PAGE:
Insurance claims - Dealing with delays
By Jay Sampat |
11/11/2011 3:55 PM Friday
Sometimes, a person may be admitted to the hospital in an emergency. At such a time, the person’s priority is to undergo medical treatment, rather than to trace the insurance policy documents and intimate the insurance company of the emergency. As a result, such an individual may forget to inform the insurance company within the prescribed period (a maximum of seven days), and hence the claim is rejected even if it is submitted in time, i.e., within 30 days of discharge.
In other cases, the claim-settlement process is stalled on the grounds that original documents like the discharge card, blood reports, etc. were not submitted, even though there is no condition in a policy that requires the original reports to be handed over. In yet other cases, family members of the insured may be unaware of the policy’s existence, or the insured may have travelled immediately after making the claim. Similarly, the claim could have been made out of a remote location or could be delayed due to a period of mourning after the insured’s death – all of which are made out to be causes for rejection.
Life insurance claims are rejected only if there is an out-and-out suppression of material facts. For instance, in the case of a serious illness that has the capacity to affect the insured’s longevity, the company may not have extended insurance had it been aware of this fact. With life insurance, the time frame for making a claim is longer than that with health insurance, but the sensitivity of the moment often complicates matters.
Now, the Supreme Court has ruled, that a life insurance claim becomes time-barred three years after the insured’s death. So, insurance companies can technically refuse such claims. However, the circumstances also need to be considered in such cases. In India, typically, policyholders hesitate to discuss such issues openly, and hence, family members or nominees may remain unaware of such policies for a long time, sometimes even until three-four years have elapsed. These issues are factored in while processing death benefit claims, and they are usually paid out.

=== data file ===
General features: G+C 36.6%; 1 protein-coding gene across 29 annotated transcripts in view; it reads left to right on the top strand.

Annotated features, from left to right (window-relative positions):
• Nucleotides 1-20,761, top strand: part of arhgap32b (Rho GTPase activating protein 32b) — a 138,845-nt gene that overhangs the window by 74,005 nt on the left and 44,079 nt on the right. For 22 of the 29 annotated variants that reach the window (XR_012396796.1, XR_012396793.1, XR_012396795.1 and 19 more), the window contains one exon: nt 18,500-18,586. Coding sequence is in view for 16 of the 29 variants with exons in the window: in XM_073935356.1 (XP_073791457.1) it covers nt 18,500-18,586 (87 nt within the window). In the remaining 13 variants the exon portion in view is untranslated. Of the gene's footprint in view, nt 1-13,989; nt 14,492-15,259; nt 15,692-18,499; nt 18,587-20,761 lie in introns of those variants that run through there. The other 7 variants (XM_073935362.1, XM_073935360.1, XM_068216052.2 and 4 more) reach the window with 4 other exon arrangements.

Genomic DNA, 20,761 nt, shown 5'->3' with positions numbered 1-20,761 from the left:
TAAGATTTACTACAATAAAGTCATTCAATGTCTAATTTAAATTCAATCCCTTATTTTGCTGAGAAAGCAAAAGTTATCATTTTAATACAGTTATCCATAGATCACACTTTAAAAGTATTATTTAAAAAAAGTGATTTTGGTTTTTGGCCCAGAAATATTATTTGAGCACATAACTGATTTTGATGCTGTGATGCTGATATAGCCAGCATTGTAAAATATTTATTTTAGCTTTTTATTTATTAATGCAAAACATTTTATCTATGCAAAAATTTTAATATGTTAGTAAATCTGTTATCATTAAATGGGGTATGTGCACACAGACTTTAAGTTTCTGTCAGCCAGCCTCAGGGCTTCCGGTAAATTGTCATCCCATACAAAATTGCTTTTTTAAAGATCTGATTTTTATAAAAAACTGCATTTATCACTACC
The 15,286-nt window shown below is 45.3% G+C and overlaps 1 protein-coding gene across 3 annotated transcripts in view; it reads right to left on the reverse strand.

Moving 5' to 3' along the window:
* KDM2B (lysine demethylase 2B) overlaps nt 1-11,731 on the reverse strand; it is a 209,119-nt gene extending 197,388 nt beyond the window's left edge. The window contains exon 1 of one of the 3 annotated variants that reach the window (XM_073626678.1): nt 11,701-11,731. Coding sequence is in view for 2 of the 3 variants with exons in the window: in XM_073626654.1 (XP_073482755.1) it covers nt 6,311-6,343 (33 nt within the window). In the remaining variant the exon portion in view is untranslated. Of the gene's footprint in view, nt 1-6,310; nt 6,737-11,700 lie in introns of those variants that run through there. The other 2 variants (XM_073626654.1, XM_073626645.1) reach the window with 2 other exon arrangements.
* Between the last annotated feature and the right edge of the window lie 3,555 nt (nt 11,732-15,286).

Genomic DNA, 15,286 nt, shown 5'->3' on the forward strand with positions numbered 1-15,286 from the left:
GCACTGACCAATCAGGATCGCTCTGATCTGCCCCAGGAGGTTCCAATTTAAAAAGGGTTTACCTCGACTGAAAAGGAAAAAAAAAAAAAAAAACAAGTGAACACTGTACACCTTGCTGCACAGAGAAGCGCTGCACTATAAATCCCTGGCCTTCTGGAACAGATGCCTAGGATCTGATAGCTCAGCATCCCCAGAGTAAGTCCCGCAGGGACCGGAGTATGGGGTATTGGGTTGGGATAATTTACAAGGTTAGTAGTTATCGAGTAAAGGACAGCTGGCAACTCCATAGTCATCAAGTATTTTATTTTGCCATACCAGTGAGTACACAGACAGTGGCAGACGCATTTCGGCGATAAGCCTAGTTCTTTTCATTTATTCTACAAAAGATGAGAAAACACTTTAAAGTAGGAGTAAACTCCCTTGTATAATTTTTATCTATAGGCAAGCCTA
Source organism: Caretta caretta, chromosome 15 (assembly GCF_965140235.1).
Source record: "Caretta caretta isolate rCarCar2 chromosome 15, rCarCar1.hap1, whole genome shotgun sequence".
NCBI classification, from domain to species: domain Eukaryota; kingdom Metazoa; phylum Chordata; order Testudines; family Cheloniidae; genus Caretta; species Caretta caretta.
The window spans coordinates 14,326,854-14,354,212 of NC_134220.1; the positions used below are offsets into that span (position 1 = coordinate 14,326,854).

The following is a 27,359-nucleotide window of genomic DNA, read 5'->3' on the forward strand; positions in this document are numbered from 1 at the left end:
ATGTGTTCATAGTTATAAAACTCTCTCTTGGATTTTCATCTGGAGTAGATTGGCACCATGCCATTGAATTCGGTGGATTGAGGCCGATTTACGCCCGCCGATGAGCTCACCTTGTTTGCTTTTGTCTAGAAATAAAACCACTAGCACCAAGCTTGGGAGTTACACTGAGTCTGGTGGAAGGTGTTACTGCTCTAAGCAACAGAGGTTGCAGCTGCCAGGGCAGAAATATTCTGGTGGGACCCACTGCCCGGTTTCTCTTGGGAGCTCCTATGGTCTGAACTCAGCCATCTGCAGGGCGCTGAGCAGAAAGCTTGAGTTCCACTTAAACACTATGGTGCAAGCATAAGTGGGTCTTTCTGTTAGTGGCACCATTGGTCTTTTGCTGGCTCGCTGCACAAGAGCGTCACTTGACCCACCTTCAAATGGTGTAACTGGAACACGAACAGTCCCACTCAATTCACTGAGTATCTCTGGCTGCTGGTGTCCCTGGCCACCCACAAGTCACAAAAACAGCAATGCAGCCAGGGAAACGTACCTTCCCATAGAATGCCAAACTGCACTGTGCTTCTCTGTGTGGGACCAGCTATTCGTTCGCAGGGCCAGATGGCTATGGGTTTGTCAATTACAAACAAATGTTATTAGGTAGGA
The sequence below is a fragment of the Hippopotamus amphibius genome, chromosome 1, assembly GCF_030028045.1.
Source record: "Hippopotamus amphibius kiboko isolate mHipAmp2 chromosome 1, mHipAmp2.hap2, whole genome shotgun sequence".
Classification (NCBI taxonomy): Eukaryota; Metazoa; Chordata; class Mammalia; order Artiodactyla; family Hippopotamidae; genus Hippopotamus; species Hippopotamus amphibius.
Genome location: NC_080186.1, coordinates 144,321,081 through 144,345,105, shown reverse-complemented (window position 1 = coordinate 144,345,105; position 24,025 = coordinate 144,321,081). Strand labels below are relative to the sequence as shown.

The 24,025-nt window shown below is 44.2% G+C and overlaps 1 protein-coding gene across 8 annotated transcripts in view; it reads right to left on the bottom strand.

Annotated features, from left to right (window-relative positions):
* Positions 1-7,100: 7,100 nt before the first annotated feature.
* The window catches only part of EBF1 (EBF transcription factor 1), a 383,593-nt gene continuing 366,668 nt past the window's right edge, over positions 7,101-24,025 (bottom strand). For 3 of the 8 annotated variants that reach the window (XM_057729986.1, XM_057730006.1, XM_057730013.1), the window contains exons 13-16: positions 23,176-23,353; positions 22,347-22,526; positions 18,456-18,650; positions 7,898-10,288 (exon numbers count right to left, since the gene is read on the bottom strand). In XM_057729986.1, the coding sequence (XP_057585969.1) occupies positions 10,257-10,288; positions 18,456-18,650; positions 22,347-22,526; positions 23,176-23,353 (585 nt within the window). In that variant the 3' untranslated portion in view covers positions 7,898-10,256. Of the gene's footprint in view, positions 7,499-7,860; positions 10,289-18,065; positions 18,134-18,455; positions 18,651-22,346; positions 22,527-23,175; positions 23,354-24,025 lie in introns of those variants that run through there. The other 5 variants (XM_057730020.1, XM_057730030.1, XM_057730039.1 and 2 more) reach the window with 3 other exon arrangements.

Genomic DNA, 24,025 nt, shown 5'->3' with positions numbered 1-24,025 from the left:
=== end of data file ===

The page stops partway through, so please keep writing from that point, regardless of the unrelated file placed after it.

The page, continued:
Ideally, however, you should keep your family members informed about the purchase of such covers, and also about where they are kept – be it in the house or bank lockers. If the insurance company asks for documents like police or hospital reports, ensure that you submit them on time. In case of delays, the nominees can always enlist the support of the life insurer.
When it comes to health insurance, if you are availing yourself of the cashless facility, it is the hospital’s duty to complete the process and forward the pre-authorisation form to the insurer on your behalf. However, you would do well to touch base with your insurer simultaneously through the call centre or directly through the TPA (third party administrator). This will eliminate delays in sanctioning the request in case of any delays from the hospital’s side. If it is a planned surgery or hospitalisation, you can submit the pre-authorisation form even before the procedure commences.
In case of reimbursement claims, the deadline for submitting the claim along with bills is 14-30 days, depending on the insurer and the policy. Also, keep an eye on the time frame for intimating the insurer – for example, it is likely that the company insists on being informed about the hospitalisation within seven days, even though you could submit the required documents later.
Rejection of claims in a mechanical fashion, purely on technical grounds, result in policyholders losing confidence in the insurance industry, giving rise to excessive legal recourse. Insurers may now have to incorporate a clause in the policy document stating that the delay could be accommodated if it is proved to be ‘for reasons beyond the control of the insured’.
According to a recent circular and clarification, in case of delay in filing the claim, it should not be rejected outright, but an explanation should be sought to consider the reason for the delay. Such a delay should be considered if a valid reason is provided. Of course, while you may now have recourse if your submission or intimation is delayed due to unavoidable circumstances, it is best to follow the procedure mentioned in your policy docket to ensure a hassle-free claim process.
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